When you are a columnist, sometimes you have to take a stand on the “big issues,” no matter how controversial. So, here’s today’s bold stance: “Wonderful Christmastime” is the worst Christmas song of all time.
There. I said it. Actually, I’ve said it before – in columns and to anyone who is in earshot when the damn thing comes on. The lovely yet formidable Marcia is so sick of me saying it that before the second note plays she’s jabbing a pointer finger at me and saying, “Don’t!”
I wouldn’t bring it up now if it weren’t for a column in Salon.com that people forwarded to me because they knew it would annoy me. The piece was titled “In defense of Paul McCartney’s ‘Wonderful Christmastime.’” In it, writer Annie Zaleski says, basically, yes, the song sucks, but it’s really not that bad.
“Sure, the song’s certainly not as emotional or epic as ‘Hey Jude,’ ‘Yesterday’ and ‘Live and Let Die.’ (But) it sounds like a 1979 single, from the slightly foggy production to the soft-glow keyboards. Those are hardly fatal flaws.”
She then blurbles on in music critic-speak about how the song “takes its cues from … the minimalist synthpop bubbling up from the U.K. underground at the time” and how its vocals are “malleable instrumental color to enhance overall sonic expression and convey feelings such as alienation or fear of modernity” before concluding with this: “But it’s perhaps more precise to say that ‘Wonderful Christmastime’ represents one of McCartney’s biggest post-Beatles pivot points — a low-pressure song where he reasserted his independence and started a metamorphosis that would linger for years.”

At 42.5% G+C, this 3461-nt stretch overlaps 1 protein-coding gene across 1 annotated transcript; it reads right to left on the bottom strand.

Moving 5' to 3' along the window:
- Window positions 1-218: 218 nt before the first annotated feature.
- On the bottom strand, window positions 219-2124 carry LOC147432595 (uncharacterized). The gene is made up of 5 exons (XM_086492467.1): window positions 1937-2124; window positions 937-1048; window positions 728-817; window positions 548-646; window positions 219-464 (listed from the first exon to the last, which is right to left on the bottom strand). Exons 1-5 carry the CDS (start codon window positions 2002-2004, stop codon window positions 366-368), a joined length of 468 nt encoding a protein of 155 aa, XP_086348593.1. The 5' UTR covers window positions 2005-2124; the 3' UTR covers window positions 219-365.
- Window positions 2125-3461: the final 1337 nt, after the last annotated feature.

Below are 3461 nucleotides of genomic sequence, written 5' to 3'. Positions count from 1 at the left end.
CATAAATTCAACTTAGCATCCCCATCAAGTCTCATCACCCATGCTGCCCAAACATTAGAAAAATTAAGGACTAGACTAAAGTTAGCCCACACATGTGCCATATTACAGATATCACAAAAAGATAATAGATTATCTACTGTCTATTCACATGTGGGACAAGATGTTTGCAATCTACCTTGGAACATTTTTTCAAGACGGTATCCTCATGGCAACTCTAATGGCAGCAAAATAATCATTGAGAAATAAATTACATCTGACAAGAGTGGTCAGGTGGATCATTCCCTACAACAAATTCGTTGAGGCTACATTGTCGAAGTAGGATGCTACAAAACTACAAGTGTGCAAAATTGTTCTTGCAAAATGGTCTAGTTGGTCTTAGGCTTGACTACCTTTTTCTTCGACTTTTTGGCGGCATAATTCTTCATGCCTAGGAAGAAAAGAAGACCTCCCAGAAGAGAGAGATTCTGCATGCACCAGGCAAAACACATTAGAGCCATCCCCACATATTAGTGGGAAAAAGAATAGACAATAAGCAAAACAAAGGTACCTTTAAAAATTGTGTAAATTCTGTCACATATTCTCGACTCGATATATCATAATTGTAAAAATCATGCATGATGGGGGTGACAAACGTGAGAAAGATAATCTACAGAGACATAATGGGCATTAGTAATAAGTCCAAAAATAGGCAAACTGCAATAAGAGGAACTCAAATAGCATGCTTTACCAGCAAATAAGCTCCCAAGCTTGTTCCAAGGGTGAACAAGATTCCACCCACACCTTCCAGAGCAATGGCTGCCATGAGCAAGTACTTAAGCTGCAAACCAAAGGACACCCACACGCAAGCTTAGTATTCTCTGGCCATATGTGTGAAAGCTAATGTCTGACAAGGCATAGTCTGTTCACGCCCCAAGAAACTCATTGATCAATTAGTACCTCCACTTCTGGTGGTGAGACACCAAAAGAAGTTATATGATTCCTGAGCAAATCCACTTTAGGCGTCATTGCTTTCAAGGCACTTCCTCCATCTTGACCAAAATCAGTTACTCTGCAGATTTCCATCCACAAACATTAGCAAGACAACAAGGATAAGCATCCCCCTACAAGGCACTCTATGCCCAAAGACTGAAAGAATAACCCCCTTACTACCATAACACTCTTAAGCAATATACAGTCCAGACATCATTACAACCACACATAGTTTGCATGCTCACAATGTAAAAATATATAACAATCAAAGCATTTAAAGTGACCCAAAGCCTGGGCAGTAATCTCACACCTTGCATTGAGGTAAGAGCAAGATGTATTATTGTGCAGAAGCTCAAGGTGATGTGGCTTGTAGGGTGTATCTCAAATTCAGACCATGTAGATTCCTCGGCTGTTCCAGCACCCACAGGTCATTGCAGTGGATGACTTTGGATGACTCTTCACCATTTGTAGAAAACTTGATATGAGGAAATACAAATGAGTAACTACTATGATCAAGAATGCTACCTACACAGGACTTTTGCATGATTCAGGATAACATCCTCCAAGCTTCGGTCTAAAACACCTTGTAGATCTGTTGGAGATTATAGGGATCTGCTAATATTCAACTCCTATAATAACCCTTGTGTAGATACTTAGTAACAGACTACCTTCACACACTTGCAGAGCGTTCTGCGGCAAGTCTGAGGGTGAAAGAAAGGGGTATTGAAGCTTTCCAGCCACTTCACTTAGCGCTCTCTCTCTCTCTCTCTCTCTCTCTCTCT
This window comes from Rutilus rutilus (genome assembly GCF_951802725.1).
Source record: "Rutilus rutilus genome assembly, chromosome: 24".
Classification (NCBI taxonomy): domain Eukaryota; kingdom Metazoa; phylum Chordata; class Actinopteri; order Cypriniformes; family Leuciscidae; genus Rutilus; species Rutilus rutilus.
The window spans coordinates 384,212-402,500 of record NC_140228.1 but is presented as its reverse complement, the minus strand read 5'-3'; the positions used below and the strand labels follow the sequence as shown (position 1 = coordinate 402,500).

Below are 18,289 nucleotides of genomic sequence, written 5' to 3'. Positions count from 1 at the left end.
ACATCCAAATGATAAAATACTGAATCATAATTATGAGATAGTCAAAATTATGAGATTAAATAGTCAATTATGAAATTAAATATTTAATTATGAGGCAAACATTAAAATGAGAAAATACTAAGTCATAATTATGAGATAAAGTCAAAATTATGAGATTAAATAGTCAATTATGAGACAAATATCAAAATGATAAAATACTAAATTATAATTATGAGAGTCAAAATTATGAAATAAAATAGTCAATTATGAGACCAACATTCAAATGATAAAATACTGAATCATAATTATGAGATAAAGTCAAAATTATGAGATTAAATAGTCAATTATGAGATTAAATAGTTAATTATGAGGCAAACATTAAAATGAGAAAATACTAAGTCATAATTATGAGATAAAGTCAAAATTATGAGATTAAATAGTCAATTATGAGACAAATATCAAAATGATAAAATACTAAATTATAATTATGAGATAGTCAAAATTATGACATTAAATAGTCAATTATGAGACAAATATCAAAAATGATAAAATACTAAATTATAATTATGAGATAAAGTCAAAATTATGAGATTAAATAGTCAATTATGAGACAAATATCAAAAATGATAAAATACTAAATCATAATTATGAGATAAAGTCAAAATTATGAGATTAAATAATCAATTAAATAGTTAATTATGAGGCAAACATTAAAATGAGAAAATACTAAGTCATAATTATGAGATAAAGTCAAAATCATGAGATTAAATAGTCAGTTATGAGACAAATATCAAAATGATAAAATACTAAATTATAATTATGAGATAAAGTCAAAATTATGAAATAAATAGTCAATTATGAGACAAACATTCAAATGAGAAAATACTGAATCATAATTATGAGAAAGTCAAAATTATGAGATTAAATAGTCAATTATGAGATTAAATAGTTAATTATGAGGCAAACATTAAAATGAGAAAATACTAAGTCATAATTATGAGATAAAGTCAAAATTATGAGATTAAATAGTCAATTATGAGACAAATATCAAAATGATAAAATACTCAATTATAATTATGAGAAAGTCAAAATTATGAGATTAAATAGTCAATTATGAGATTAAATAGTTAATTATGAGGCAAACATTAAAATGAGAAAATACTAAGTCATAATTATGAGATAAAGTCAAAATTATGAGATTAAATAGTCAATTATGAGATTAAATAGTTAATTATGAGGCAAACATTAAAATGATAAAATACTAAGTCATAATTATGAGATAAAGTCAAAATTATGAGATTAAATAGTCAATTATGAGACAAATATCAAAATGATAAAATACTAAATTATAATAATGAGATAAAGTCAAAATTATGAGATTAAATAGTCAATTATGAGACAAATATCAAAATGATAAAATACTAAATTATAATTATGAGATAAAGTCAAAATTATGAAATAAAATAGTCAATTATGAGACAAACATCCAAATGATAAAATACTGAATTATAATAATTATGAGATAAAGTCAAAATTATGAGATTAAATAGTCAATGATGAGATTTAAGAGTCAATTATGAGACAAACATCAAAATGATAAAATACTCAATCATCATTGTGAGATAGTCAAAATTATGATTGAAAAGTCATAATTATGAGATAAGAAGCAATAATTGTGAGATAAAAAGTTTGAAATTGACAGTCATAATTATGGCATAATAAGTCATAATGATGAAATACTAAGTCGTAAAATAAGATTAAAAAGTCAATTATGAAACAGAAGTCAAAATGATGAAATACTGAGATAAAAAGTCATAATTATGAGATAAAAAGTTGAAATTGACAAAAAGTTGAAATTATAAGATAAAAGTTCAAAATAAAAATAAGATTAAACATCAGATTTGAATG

Clearly, I cannot let this dangerous nonsense go unchallenged. What if impressionable people believe her? What if several of those impressionable people are radio DJs, who then play the song even more than it already is? Think of the children.
So, let me counter Ms. Zaleski’s critique with one of my own: “Wonderful Christmastime” is not only the worst Christmas tune of all-time, it’s the worst song of any kind ever made, with the possible exception of “Ebony and Ivory,” also by Sir Paul, which was so bad and so treacly that, according to a medical study I just made up, any time it plays on the radio 1,500 people go into insulin shock. (To be fair, I could also go for “Muskrat Love” as the worst ever, which, if you’re too young to have heard it yet, let me just say you are in for a treat. Here’s just one line: “Muskrat Suzie, Muskrat Sam, do the jitterbug out in Muskrat Land.” Had enough? I thought so.)
To understand why “Wonderful Christmastime” surpasses them all in terms of wretchedness, however, all you have to do is read the pivotal lyrics, which are, and I quote:
The choir of children sing their song
They practiced all year long
Ding dong, ding dong
Ding dong, ding dong
Ding dong, ding dong, dong, dong, dong, dong
Ding dong, dong, dong, dong? My god, people, what else do you need?
And by the way, they had to practice THAT song all year to get it right?
That’s one dumb choir.